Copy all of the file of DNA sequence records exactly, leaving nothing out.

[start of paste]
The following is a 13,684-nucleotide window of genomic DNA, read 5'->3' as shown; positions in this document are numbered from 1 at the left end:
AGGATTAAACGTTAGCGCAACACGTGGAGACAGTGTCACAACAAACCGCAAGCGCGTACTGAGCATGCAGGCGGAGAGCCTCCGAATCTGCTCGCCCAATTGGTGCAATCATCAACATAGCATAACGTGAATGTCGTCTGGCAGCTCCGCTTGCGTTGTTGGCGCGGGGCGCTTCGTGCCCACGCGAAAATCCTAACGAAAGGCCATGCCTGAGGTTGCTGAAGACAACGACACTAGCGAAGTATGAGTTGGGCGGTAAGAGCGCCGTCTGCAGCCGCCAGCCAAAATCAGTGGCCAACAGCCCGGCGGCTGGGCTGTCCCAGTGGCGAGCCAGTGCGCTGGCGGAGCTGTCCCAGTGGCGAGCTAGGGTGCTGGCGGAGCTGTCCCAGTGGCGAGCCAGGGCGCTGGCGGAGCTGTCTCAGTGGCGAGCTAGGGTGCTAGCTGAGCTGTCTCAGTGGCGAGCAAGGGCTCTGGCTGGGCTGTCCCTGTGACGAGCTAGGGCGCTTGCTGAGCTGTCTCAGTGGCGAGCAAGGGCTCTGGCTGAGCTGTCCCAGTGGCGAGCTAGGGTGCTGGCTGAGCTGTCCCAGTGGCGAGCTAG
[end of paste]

The following is a 13,684-nucleotide window of genomic DNA, read 5'->3' as shown; positions in this document are numbered from 1 at the left end:
AGGATTAAACGTTAGCGCAACACGTGGAGACAGTGTCACAACAAACCGCAAGCGCGTACTGAGCATGCAGGCGGAGAGCCTCCGAATCTGCTCGCCCAATTGGTGCAATCATCAACATAGCATAACGTGAATGTCGTCTGGCAGCTCCGCTTGCGTTGTTGGCGCGGGGCGCTTCGTGCCCACGCGAAAATCCTAACGAAAGGCCATGCCTGAGGTTGCTGAAGACAACGACACTAGCGAAGTATGAGTTGGGCGGTAAGAGCGCCGTCTGCAGCCGCCAGCCAAAATCAGTGGCCAACAGCCCGGCGGCTGGGCTGTCCCAGTGGCGAGCCAGTGCGCTGGCGGAGCTGTCCCAGTGGCGAGCTAGGGTGCTGGCGGAGCTGTCCCAGTGGCGAGCCAGGGCGCTGGCGGAGCTGTCTCAGTGGCGAGCTAGGGTGCTAGCTGAGCTGTCTCAGTGGCGAGCAAGGGCTCTGGCTGGGCTGTCCCTGTGACGAGCTAGGGCGCTTGCTGAGCTGTCTCAGTGGCGAGCAAGGGCTCTGGCTGAGCTGTCCCAGTGGCGAGCTAGGGTGCTGGCTGAGCTGTCCCAGTGGCGAGCTAG